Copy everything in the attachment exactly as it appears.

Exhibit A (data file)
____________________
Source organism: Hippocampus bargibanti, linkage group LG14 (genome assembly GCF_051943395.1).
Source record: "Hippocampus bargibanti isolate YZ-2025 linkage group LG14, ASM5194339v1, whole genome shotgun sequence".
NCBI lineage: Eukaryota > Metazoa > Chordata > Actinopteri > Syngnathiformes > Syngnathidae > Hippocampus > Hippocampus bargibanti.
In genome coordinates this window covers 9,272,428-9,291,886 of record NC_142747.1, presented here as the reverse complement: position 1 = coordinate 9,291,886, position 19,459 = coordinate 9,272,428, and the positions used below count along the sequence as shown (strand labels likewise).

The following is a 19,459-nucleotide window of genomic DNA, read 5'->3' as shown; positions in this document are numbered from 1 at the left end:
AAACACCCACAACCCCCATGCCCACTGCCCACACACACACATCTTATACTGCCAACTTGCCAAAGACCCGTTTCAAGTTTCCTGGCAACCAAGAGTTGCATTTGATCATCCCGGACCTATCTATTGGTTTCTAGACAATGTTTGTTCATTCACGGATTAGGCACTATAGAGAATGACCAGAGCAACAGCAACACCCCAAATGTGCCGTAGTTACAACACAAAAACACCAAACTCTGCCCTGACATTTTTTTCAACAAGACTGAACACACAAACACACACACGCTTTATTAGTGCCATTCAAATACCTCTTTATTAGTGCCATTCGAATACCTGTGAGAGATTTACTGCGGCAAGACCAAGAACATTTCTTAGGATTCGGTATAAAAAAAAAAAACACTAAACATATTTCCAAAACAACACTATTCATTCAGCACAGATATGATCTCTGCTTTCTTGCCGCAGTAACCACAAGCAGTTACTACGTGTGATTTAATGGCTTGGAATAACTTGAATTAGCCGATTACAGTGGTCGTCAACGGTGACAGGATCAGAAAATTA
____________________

Source organism: Hippocampus bargibanti, linkage group LG14 (genome assembly GCF_051943395.1).
Source record: "Hippocampus bargibanti isolate YZ-2025 linkage group LG14, ASM5194339v1, whole genome shotgun sequence".
NCBI lineage: Eukaryota > Metazoa > Chordata > Actinopteri > Syngnathiformes > Syngnathidae > Hippocampus > Hippocampus bargibanti.
In genome coordinates this window covers 9,272,428-9,291,886 of record NC_142747.1, presented here as the reverse complement: position 1 = coordinate 9,291,886, position 19,459 = coordinate 9,272,428, and the positions used below count along the sequence as shown (strand labels likewise).

The following is a 19,459-nucleotide window of genomic DNA, read 5'->3' as shown; positions in this document are numbered from 1 at the left end:
AAACACCCACAACCCCCATGCCCACTGCCCACACACACACATCTTATACTGCCAACTTGCCAAAGACCCGTTTCAAGTTTCCTGGCAACCAAGAGTTGCATTTGATCATCCCGGACCTATCTATTGGTTTCTAGACAATGTTTGTTCATTCACGGATTAGGCACTATAGAGAATGACCAGAGCAACAGCAACACCCCAAATGTGCCGTAGTTACAACACAAAAACACCAAACTCTGCCCTGACATTTTTTTCAACAAGACTGAACACACAAACACACACACGCTTTATTAGTGCCATTCAAATACCTCTTTATTAGTGCCATTCGAATACCTGTGAGAGATTTACTGCGGCAAGACCAAGAACATTTCTTAGGATTCGGTATAAAAAAAAAAAACACTAAACATATTTCCAAAACAACACTATTCATTCAGCACAGATATGATCTCTGCTTTCTTGCCGCAGTAACCACAAGCAGTTACTACGTGTGATTTAATGGCTTGGAATAACTTGAATTAGCCGATTACAGTGGTCGTCAACGGTGACAGGATCAGAAAATTA